Another artist who exemplified androgyny through their work was Claude Cahun (1894-1954). Born Lucy Schwob in Nantes, she began taking self-portraits photographs under the androgynous name Claude. Her self-portraits are elaborations of herself, and what she hopes to be and appear to others. That is what Surrealism and Dadaism were about: creating something new and self pleasing and entertaining for a greater purpose. With Claude masking her face in her portrait, she is masking her physical sexuality, and exposing her desire of masculinity. The surrealists were often criticized for the way they portrayed women as sexual beings, being only the object of male sexual desires. Claude Cahun breaks this barrier by questioning the boundaries of gender identity along with Marcel Duchamp. This ambiguity in gender was central to Cahun, although her work was not presented during her lifetime. By endlessly changing her appearance in her self-portrait photographs, she suggests that in every form of self-representation elements of masquerade are involved, where it be physically masking ones identity, or emotionally.


Dada 250hoch2.jpgartist Hannah Hoch specialized in photomontages. In this image, Mutter: Aus einem ethnographischen Museum (Mother: From an Ethnographic Museum) from 1930, Hoch is depicting androgyn in it's perfection. The piece is enitled "mother" and although the figure does look womanly because of her breasts, her facial features are arguably masculine. The nose is large, sharp, and angular, typical of a man. The right eye is feminine and looks modern with makeup and long lashes, not typical of an ethnic, traditional mother. The eye appears to be from the Western culture rather than the traditional culture in which this mask comes from that adorns the mother.

When we view something contrary to custom we often assign it as a monstrous entity. As quoted by pop culutre icon, Lady Gaga, "We infer based on something’s lack of ordinariness that it is disgusting or somehow linked to something inhumane, in some cases one might say uncivilized." This can be said for both Dada and Surrealist art. It is often understood by those who live solely by the classical rules as a monstrosity to art; or not even art at all. But that was the Dadaist's goal, to create something that wasn't art, and the Surrealists built off of their beliefs to create a modern art movement that plays a significant role in our culture today. Many artists, such as Lady Gaga, a performance artist, incorporate surrealist ideals into their art. Particulary adrogynous ideals; as the LGBT community grows in American and European society many of the peoples associated continue the tradition of artists such as Claude Cahun.
Contempory artists continue to use Dada and Surrealist values, proving that these art movements are essentially undying.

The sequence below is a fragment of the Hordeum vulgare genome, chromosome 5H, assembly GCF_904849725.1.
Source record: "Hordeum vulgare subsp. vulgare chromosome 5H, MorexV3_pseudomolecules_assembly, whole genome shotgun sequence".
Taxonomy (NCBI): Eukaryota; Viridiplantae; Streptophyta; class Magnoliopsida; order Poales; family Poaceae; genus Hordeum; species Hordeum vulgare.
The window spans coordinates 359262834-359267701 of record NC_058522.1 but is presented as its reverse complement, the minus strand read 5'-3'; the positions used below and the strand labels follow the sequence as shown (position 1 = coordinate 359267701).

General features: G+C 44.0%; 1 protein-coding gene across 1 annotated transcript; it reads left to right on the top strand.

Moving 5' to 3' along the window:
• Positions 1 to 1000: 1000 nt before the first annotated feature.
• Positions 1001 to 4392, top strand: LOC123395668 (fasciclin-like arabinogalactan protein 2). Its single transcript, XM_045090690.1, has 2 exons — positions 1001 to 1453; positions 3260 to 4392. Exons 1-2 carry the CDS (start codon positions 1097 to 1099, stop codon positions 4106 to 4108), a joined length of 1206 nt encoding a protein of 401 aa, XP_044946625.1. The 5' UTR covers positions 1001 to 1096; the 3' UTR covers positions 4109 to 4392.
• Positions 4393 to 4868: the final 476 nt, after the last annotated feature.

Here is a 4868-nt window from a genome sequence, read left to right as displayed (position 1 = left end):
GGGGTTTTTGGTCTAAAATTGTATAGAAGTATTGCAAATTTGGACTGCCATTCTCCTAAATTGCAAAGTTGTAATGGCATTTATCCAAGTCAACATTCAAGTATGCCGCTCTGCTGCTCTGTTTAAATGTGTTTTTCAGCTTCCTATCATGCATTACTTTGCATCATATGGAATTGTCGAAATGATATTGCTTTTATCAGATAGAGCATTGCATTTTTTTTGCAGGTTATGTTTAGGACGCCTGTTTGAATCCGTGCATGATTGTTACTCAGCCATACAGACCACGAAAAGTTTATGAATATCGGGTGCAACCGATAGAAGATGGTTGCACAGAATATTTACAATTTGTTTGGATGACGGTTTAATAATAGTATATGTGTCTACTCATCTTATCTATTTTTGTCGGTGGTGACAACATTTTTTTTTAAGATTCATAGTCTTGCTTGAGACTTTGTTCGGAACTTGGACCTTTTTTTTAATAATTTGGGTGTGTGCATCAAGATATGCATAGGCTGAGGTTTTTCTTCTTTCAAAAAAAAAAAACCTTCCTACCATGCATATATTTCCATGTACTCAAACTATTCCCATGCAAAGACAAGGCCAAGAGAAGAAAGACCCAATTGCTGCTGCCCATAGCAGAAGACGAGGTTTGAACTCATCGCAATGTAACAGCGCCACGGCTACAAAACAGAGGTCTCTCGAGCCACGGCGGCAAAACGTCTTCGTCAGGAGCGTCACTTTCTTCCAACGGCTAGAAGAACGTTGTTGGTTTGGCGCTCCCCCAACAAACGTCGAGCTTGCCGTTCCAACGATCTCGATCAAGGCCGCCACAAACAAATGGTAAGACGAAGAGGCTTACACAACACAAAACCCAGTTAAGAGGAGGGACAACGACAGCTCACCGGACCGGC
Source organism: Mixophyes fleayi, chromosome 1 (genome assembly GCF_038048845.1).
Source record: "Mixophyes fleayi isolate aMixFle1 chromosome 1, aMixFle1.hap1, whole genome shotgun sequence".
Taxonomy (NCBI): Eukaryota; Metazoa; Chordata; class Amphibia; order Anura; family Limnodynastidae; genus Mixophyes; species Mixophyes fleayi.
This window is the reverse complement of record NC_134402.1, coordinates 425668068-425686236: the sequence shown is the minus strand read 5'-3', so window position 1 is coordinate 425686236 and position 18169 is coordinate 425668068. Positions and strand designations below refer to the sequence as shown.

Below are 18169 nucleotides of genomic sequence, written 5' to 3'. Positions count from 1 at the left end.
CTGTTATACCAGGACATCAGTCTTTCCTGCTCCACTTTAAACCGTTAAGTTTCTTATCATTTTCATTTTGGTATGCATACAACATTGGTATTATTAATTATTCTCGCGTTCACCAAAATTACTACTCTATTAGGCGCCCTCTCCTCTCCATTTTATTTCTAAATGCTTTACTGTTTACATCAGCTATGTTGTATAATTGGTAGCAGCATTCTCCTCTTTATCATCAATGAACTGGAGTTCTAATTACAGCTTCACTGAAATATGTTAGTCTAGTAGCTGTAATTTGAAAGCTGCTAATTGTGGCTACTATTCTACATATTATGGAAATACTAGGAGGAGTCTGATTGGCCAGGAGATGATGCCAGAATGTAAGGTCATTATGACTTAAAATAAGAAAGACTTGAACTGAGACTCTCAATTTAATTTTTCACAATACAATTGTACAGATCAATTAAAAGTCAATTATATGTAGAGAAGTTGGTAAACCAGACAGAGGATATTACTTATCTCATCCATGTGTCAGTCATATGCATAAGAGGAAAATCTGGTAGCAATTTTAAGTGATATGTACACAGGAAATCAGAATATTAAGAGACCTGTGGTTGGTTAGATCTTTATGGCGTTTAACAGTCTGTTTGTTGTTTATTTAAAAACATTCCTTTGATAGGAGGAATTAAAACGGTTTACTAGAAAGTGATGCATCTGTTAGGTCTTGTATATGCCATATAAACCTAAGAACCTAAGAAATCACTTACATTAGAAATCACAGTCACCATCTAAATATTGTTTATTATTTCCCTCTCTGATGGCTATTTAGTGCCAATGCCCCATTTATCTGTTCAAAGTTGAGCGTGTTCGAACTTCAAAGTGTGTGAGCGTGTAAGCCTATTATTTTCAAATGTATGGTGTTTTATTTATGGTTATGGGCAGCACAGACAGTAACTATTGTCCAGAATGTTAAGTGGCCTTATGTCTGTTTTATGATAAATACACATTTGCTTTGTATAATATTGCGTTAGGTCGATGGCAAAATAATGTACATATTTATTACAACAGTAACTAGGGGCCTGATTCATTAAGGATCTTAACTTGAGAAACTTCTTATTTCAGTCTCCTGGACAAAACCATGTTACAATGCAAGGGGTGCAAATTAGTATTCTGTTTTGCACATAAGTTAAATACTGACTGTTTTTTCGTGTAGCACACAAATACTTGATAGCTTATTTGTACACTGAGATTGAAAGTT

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Lady Gaga, a contemporary surrealist. Not only does her piano and costume reflect the work of Salvador Dali, but she has stated that she purposely lowers her register while singing to appear more androgynous as well as wearing masks.

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Salvador Dali's "The Temptation of Saint Anthony"





















Lady Gaga is continuously
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Jo Calderone, Gaga's Male Alter Ego
following in the footsteps of Dadaists and Surrealists; recently an unknown male model posed for Japan's Men's (Hommes) Vogue. Gaga's stylists, Nicola Formichetti tipped of fans by posting a picture of the model on twitter; later with a link debating whether or not the model was really Gaga.
Lady Gaga's male alter-egos name is Jo Calderone. Jo, referencing her deceased Aunt JoAnn, and Calderone, a strong Italian name like Gaga's actual last name: Germanotta.
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July 2010 issue of Rolling Stone

Lady Gaga recently graced the cover of Rolling Stone with her new short hair cut; obviously this wasn't the only recent magazine shoot she has done. With her male alter ego, Gaga is taking another step into her Surrealist and Dadaist background. One can only ask; does she know of those who have done this before her? Such as Rrose Selavy, or shall I say, Marcel Duchamp.




























Works Cited:
Amaya, Mario. Pop Art... and After - A Survey of the New Super-Realism. New York: Viking, 1966. Print.
Tomkins, Calvin. The World of Marcel Duchamp: 1887-1968. New York: Time-Life, 1974. Print.
"What Do You Want From Me?, Claude Cahun (1928) | Culture | The Guardian." Latest News, Comment and Reviews from the Guardian | Guardian.co.uk. Web. 08 June 2010. http://www.guardian.co.uk/culture/2001/sep/29/art.
"Tate Modern | Past Exhibitions | Surrealism: Desire Unbound." Tate: British and International Modern and Contemporary Art. Web. 08 June 2010. <http://www.tate.org.uk/modern/exhibitions/surrealism/room3.htm>.